Imagine an object moving in a straight line in space, perhaps shaped like a yo-yo (to make rotational effects negligible). Suddenly a constant force is exerted at right angles to the direction of motion, such that the object is now deflected into a circular path.
What is the energy required (or work done) to maintain the constant deflection of this circular path?
Start over, and imagine a second identical object moving in the opposite direction, but offset so that when a similar force is applied to it, it travels in the same circular path, but offset by 180 degrees. Clearly, the energy required to keep both objects moving in the path is twice that for just one of them. Now, start again, but this time have the two objects instead link up with a cable and snap fastener, as they go by each other. The cable tension causes both objects to travel in the same circular path as before.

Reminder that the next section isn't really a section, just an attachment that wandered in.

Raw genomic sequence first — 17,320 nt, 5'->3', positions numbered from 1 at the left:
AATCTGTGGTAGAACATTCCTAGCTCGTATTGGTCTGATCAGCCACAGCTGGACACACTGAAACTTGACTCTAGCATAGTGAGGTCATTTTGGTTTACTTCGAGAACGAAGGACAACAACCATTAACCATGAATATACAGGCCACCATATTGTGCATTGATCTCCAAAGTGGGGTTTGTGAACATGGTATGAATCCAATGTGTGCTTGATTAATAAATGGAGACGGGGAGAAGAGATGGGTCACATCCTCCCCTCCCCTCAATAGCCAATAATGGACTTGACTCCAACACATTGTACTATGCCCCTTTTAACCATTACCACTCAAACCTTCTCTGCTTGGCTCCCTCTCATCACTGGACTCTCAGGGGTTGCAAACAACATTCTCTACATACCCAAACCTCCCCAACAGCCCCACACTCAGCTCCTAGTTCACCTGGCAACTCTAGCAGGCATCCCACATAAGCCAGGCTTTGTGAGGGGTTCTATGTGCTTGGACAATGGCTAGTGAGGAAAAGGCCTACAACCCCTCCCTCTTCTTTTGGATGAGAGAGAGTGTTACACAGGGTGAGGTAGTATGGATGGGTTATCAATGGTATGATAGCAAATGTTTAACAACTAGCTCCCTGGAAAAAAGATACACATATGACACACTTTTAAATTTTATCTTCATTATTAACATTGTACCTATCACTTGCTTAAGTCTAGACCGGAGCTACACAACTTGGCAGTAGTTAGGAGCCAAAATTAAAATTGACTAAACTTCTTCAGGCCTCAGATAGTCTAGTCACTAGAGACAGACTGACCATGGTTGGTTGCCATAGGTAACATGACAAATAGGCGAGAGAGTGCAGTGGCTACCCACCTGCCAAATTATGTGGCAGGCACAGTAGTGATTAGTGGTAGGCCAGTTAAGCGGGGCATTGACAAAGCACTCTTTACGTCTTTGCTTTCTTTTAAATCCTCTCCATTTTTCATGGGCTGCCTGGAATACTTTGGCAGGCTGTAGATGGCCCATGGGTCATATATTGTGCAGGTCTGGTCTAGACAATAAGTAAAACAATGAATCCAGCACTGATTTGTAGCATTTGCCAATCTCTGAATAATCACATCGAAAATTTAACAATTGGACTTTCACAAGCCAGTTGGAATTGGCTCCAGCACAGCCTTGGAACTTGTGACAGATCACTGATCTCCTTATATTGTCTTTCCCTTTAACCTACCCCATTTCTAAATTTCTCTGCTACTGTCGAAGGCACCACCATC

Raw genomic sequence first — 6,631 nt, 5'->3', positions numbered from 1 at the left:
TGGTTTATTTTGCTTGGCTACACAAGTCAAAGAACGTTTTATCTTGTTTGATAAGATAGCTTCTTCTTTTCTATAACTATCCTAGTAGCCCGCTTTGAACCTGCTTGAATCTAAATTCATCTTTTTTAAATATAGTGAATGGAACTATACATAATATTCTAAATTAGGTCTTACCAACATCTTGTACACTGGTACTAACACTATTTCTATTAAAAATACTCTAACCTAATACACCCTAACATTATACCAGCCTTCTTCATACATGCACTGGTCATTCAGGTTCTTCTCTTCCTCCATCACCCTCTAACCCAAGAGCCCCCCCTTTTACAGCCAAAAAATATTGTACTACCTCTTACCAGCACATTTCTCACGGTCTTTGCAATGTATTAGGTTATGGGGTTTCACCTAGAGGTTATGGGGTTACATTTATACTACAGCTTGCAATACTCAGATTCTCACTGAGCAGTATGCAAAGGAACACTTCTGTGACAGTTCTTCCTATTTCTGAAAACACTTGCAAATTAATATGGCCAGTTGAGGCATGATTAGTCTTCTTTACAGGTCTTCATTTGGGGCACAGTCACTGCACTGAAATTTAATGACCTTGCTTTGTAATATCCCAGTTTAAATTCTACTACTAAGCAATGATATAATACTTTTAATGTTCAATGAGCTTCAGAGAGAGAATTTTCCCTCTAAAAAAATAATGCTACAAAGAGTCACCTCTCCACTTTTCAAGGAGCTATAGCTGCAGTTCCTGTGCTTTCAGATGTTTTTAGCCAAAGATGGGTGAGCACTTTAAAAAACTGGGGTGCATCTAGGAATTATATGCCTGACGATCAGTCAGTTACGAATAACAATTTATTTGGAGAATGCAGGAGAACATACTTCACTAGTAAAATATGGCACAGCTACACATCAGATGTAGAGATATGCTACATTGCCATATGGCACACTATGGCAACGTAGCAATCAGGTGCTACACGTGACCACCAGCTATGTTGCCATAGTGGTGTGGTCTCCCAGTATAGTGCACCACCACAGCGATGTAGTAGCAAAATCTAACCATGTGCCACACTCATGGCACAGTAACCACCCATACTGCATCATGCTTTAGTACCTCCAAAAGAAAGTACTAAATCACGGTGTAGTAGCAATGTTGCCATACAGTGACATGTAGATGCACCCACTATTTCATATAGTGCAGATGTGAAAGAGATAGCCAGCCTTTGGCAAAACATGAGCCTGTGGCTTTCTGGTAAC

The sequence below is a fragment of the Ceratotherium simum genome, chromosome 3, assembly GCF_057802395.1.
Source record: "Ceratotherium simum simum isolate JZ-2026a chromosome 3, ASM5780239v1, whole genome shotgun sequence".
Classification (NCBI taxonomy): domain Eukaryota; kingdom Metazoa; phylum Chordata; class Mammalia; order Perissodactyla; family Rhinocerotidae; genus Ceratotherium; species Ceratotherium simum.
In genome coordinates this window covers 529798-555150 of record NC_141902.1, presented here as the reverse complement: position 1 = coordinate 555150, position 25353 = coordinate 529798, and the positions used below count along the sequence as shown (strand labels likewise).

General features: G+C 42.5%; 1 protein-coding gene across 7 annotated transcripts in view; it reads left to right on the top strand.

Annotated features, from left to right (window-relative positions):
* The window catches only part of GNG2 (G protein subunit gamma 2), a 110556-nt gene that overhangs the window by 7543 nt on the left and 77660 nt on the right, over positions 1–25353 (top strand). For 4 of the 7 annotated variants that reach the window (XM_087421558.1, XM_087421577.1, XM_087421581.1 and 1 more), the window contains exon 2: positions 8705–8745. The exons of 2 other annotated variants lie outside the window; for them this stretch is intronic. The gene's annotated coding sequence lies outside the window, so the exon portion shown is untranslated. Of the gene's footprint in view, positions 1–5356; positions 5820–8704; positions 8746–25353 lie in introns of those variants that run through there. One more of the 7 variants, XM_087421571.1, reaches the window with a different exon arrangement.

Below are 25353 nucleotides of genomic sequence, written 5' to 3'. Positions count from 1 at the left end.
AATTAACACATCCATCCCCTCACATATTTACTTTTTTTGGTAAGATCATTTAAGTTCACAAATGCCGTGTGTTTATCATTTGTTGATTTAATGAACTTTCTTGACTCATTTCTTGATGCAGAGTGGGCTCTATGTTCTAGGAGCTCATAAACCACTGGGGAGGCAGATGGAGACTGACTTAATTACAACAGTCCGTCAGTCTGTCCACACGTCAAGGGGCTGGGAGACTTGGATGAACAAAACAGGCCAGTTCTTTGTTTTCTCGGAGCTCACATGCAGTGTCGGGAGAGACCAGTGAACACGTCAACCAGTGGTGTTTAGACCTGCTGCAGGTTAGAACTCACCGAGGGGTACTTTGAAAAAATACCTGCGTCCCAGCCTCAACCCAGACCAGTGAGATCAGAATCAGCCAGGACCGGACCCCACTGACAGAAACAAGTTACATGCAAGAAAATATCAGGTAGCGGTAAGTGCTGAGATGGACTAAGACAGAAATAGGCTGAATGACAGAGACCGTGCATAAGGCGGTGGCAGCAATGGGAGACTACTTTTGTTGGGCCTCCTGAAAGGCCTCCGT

Does the cable do the same work that was done before to keep the two objects in the circular path? If not (and besides, how can a cable do work?), then was the energy wasted before, to do what a simple cable can do without energy?